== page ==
Calif. Sen. Feinstein to Forest Service: Do not slaughter wild horses

Sen. Dianne Feinstein, D-Calif, speaks at a Capitol Hill news conference in Washington. (AP Photo/Ann Heisenfelt)
Sen. Dianne Feinstein, D-Calif, speaks at a Capitol Hill news conference in Washington. (AP Photo/Ann Heisenfelt)

WASHINGTON, D.C. (Oct. 9, 2018) —Senator Dianne Feinstein (D-Calif.) today called on the Forest Service to halt the sale of wild horses in California until concerns over potential horse slaughter are addressed.

“I write to request that you provide details as to the wild horse roundup that is set to begin tomorrow on the Modoc National Forest,” Senator Feinstein wrote. “According to the Forest Service webpage for the Modoc National Forest, the removal of ‘approximately 1,000’ wild horses from Devil’s Garden Plateau Wild Horse Territory in Northern California is set to begin as early as tomorrow, October 10th. According to the Forest Service, this is the first roundup of wild horses of this type in 13 years.”

Full text of the letter  is as follows:

October 9, 2018

Vicki Christiansen
Acting Chief, U.S. Forest Service
United States Department of Agriculture
1400 Independence Avenue, SW
Washington, D.C. 20250

Dear Acting Chief Christiansen:

I write to request that you provide details as to the wild horse roundup that is set to begin tomorrow on the Modoc National Forest. According to the Forest Service webpage for the Modoc National Forest, the removal of “approximately 1,000” wild horses from Devil’s Garden Plateau Wild Horse Territory in Northern California is set to begin as early as tomorrow, October 10th. According to the Forest Service, this is the first roundup of wild horses of this type in 13 years.

I understand that the Forest Service and the Bureau of Land Management have a statutory obligation under the Wild Free-Roaming Horses and Burros Act of 1971 to protect wild horses and burros on federal land. However, it is also possible that many of these animals will end up being sold to slaughterhouses. I ask that you promptly respond to the following questions and halt any sales of wild horses until I receive a response to the following questions:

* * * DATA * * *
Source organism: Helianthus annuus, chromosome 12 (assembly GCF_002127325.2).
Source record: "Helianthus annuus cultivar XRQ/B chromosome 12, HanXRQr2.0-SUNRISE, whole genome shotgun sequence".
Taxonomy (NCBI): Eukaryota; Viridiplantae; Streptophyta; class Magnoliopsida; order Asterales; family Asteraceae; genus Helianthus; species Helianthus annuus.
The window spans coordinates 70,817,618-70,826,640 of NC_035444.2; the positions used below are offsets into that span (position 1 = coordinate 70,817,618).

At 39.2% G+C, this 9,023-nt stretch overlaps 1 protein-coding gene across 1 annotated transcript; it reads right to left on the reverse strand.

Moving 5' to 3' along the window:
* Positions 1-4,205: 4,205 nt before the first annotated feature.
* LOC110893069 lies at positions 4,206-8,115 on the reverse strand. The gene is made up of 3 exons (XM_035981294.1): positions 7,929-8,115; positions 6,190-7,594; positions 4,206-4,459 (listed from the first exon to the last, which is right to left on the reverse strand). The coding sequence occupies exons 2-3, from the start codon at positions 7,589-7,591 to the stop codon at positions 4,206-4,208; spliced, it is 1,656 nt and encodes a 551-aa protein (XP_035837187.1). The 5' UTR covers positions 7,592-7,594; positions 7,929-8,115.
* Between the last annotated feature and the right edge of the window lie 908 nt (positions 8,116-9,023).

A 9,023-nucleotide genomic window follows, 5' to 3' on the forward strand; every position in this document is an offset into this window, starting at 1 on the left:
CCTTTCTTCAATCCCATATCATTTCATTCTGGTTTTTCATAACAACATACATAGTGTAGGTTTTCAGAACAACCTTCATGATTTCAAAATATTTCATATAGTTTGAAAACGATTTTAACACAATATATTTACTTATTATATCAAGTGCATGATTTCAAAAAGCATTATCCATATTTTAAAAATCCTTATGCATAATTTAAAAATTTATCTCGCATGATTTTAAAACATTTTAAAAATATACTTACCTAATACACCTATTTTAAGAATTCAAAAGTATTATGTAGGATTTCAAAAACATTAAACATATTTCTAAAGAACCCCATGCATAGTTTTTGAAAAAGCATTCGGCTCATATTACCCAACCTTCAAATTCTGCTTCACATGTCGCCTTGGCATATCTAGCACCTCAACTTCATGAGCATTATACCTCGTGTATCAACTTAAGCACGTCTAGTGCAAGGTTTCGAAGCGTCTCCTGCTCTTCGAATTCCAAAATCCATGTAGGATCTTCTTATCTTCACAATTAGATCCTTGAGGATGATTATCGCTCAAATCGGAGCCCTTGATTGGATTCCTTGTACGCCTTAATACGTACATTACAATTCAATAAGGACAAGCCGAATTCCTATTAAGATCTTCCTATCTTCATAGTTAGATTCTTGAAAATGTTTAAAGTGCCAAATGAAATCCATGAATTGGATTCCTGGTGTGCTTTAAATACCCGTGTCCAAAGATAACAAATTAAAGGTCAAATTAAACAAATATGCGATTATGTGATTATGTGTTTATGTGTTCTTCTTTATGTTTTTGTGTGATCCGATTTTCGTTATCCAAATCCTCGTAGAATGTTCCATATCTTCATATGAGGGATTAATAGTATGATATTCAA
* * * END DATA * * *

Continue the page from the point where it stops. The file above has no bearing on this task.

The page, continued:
1. How does the Forest Service determine the appropriate management levels (AMLs) for wild horses on the Modoc National Forest?
  2. How does the agency meet the requirements of the 1971 Act to “achieve and maintain a thriving natural ecological balance on the public lands”?
  3. What steps has the agency taken to enhance the safety of these roundups?
  4. What steps have been taken to enhance the likelihood of adoption or sale of wild horses?
  5. Can the Forest Service certify that no horses that are sold will be transferred to third-party buyers who may end up slaughtering the animals for commercial use?
  6. What are the funding needs to ensure that AMLs can be met in the future so the Forest Service doesn’t need to resort to roundups of this nature?

Thank you in advance for looking into this. I look forward to hearing from you.

Sincerely,

Dianne Feinstein
United States Senator

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Source: Press Release (feinstein.senate.gov/) »


What say you dear readers? Too little, too late? Who believes it isn’t going to matter who speaks out, these are dead horses? That seems to be the goal, and tragically not a new one. Sale or no sale. —Editor


Related Reading

California wild horse round up means some may go to slaughter, Oct. 9, 2018, Tuesday’s Horse »

National Wild Horse and Burro Advisory Board to meet Oct 9-10

October 9-11 meeting will be livestreamed at http://www.blm.gov/live

Wild horses Utah. AWHPC image. Photographer not cited.
Wild horses Utah. AWHPC image. Photographer not cited.

SALT LAKE CITY, Utah – The Bureau of Land Management’s (BLM) National Wild Horse and Burro Advisory Board will meet October 9-11, 2018, in Salt Lake City, Utah, to discuss the pressing challenges of wild horse and burro management.  This includes the backlog of unadopted and unsold animals in BLM facilities and the adverse effects overpopulation is having on public lands.  The meeting will be live-streamed from 8 a.m. to 5 p.m. Mountain Time on Wednesday and Thursday, at http://www.blm.gov/live. The BLM will also host a field trip for the Advisory Board to one of the local wild horse herd management areas on Tuesday, October 9.

“The Advisory Board is comprised of stakeholders who bring diverse backgrounds, experiences, and expertise to the table as they take on some of the difficult issues facing the program,” said BLM Deputy Director Brian Steed.  “I look forward to hearing their ideas and recommendations for finding a path to long-term sustainable populations on the range through humane management practices.”

As of May 22, 2018, the BLM estimated public rangelands were home to nearly 82,000 wild horses and burros in 10 Western states – the largest population estimate since the 1971 Wild Free-Roaming Horses and Burros Act was passed – and more than three times the number the habitat can sustainably support in conjunction with other authorized land uses.  At the same time, the BLM continues to care for approximately 45,000 unadopted and unsold excess animals in its off-range corrals and pastures, costing taxpayers $50 million annually – nearly two-thirds of the Wild Horse and Burro Program annual budget.